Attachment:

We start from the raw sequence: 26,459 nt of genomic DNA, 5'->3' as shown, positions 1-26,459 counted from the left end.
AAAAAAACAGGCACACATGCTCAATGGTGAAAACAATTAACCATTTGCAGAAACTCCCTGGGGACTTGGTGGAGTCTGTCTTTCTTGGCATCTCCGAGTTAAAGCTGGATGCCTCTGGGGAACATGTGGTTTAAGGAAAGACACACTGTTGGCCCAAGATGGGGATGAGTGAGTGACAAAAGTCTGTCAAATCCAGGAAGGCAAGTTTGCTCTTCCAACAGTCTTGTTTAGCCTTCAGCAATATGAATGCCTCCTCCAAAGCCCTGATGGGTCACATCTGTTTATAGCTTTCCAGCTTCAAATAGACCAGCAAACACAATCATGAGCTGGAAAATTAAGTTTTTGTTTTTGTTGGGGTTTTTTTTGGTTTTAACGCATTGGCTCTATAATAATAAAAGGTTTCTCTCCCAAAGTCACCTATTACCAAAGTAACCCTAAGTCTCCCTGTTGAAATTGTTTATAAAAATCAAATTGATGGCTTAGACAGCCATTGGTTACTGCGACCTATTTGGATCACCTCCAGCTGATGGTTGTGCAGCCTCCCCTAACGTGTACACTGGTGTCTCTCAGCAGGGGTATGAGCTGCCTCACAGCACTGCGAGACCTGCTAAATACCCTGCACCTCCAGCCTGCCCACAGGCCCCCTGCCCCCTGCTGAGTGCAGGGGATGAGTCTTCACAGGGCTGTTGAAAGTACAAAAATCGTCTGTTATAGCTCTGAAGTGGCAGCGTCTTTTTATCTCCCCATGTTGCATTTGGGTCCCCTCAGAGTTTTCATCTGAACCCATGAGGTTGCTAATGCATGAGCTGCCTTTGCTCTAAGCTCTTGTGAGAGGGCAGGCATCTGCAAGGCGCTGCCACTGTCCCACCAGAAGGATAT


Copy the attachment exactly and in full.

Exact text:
We start from the raw sequence: 26,459 nt of genomic DNA, 5'->3' as shown, positions 1-26,459 counted from the left end.
AAAAAAACAGGCACACATGCTCAATGGTGAAAACAATTAACCATTTGCAGAAACTCCCTGGGGACTTGGTGGAGTCTGTCTTTCTTGGCATCTCCGAGTTAAAGCTGGATGCCTCTGGGGAACATGTGGTTTAAGGAAAGACACACTGTTGGCCCAAGATGGGGATGAGTGAGTGACAAAAGTCTGTCAAATCCAGGAAGGCAAGTTTGCTCTTCCAACAGTCTTGTTTAGCCTTCAGCAATATGAATGCCTCCTCCAAAGCCCTGATGGGTCACATCTGTTTATAGCTTTCCAGCTTCAAATAGACCAGCAAACACAATCATGAGCTGGAAAATTAAGTTTTTGTTTTTGTTGGGGTTTTTTTTGGTTTTAACGCATTGGCTCTATAATAATAAAAGGTTTCTCTCCCAAAGTCACCTATTACCAAAGTAACCCTAAGTCTCCCTGTTGAAATTGTTTATAAAAATCAAATTGATGGCTTAGACAGCCATTGGTTACTGCGACCTATTTGGATCACCTCCAGCTGATGGTTGTGCAGCCTCCCCTAACGTGTACACTGGTGTCTCTCAGCAGGGGTATGAGCTGCCTCACAGCACTGCGAGACCTGCTAAATACCCTGCACCTCCAGCCTGCCCACAGGCCCCCTGCCCCCTGCTGAGTGCAGGGGATGAGTCTTCACAGGGCTGTTGAAAGTACAAAAATCGTCTGTTATAGCTCTGAAGTGGCAGCGTCTTTTTATCTCCCCATGTTGCATTTGGGTCCCCTCAGAGTTTTCATCTGAACCCATGAGGTTGCTAATGCATGAGCTGCCTTTGCTCTAAGCTCTTGTGAGAGGGCAGGCATCTGCAAGGCGCTGCCACTGTCCCACCAGAAGGATAT